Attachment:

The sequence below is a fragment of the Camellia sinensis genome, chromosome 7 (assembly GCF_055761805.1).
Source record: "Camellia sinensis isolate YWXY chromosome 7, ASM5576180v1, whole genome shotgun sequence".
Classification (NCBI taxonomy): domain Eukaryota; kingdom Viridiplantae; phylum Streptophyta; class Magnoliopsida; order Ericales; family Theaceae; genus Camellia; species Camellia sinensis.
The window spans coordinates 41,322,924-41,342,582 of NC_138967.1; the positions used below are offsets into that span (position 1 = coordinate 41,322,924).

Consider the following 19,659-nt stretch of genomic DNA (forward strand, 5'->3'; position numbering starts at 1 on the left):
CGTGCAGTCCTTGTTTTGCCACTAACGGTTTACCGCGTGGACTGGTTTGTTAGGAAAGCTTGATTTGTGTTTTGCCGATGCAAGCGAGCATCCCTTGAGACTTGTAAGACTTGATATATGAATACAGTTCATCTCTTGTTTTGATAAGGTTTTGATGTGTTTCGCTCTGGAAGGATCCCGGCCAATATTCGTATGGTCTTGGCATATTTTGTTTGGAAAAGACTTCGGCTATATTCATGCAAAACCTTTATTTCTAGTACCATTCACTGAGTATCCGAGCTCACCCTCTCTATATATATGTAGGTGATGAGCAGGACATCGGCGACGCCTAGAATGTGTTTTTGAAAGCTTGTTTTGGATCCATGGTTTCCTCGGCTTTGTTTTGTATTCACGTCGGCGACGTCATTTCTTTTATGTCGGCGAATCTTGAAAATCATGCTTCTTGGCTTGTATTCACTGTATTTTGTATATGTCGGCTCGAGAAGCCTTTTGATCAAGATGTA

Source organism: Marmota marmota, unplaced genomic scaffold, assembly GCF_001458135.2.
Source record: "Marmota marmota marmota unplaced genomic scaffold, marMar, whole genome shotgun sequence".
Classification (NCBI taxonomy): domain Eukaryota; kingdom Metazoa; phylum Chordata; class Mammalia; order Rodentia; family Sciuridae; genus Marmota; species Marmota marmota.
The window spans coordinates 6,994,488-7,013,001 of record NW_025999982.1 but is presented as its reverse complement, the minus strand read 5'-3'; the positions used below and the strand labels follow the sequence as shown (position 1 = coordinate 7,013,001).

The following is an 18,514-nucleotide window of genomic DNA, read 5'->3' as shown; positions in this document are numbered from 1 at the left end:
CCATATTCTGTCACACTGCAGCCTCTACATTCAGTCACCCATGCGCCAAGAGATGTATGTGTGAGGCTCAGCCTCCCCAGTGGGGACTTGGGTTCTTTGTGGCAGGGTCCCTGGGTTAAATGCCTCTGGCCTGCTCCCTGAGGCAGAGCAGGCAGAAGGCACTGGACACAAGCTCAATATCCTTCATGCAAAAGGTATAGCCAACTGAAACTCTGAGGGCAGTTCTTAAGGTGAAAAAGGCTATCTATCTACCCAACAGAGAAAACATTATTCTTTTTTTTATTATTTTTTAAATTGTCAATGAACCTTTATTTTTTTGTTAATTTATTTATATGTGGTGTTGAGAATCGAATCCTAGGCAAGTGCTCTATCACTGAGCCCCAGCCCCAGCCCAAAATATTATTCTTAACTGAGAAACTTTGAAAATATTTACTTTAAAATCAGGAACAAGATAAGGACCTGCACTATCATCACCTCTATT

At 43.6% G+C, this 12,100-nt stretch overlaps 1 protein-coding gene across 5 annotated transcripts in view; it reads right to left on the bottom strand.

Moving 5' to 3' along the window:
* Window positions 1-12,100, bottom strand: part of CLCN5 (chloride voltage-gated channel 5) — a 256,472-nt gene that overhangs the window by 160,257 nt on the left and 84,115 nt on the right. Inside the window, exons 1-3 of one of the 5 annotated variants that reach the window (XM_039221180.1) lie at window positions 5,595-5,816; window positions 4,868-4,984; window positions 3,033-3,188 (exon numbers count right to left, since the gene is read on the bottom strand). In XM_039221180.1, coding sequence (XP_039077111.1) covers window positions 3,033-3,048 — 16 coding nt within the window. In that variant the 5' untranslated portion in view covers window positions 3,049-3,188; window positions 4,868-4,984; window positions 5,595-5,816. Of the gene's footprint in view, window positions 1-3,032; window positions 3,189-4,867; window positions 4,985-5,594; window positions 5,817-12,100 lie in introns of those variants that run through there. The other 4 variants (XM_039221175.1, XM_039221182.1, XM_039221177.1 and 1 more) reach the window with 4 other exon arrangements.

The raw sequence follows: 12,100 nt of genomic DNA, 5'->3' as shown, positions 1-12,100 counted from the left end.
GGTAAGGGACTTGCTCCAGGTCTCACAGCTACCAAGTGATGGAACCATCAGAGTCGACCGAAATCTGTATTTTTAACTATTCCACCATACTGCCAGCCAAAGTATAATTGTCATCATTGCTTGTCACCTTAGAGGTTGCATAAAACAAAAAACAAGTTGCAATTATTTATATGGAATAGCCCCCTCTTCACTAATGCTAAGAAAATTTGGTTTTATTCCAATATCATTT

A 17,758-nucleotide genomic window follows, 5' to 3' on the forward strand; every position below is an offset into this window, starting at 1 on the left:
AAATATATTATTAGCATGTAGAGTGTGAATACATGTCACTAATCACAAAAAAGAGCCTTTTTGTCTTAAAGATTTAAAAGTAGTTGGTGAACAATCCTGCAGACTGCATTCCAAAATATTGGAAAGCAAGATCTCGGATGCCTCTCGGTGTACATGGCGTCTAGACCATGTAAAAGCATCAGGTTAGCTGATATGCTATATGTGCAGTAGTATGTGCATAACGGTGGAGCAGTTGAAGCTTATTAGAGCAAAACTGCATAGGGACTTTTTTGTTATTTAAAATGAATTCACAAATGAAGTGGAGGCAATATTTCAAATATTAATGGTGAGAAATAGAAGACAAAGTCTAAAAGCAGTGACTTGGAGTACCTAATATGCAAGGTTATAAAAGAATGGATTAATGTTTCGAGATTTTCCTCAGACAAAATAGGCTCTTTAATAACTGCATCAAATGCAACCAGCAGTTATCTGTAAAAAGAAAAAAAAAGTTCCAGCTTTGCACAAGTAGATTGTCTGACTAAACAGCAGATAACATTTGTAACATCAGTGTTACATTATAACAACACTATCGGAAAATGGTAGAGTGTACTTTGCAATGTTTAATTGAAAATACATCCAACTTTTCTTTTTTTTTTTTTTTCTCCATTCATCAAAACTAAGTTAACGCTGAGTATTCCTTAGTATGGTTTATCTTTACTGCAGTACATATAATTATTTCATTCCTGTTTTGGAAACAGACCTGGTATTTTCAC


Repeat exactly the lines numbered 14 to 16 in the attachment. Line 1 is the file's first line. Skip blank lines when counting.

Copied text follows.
Moving 5' to 3' along the window:
* Window positions 1-12,100, bottom strand: part of CLCN5 (chloride voltage-gated channel 5) — a 256,472-nt gene that overhangs the window by 160,257 nt on the left and 84,115 nt on the right. Inside the window, exons 1-3 of one of the 5 annotated variants that reach the window (XM_039221180.1) lie at window positions 5,595-5,816; window positions 4,868-4,984; window positions 3,033-3,188 (exon numbers count right to left, since the gene is read on the bottom strand). In XM_039221180.1, coding sequence (XP_039077111.1) covers window positions 3,033-3,048 — 16 coding nt within the window. In that variant the 5' untranslated portion in view covers window positions 3,049-3,188; window positions 4,868-4,984; window positions 5,595-5,816. Of the gene's footprint in view, window positions 1-3,032; window positions 3,189-4,867; window positions 4,985-5,594; window positions 5,817-12,100 lie in introns of those variants that run through there. The other 4 variants (XM_039221175.1, XM_039221182.1, XM_039221177.1 and 1 more) reach the window with 4 other exon arrangements.

The raw sequence follows: 12,100 nt of genomic DNA, 5'->3' as shown, positions 1-12,100 counted from the left end.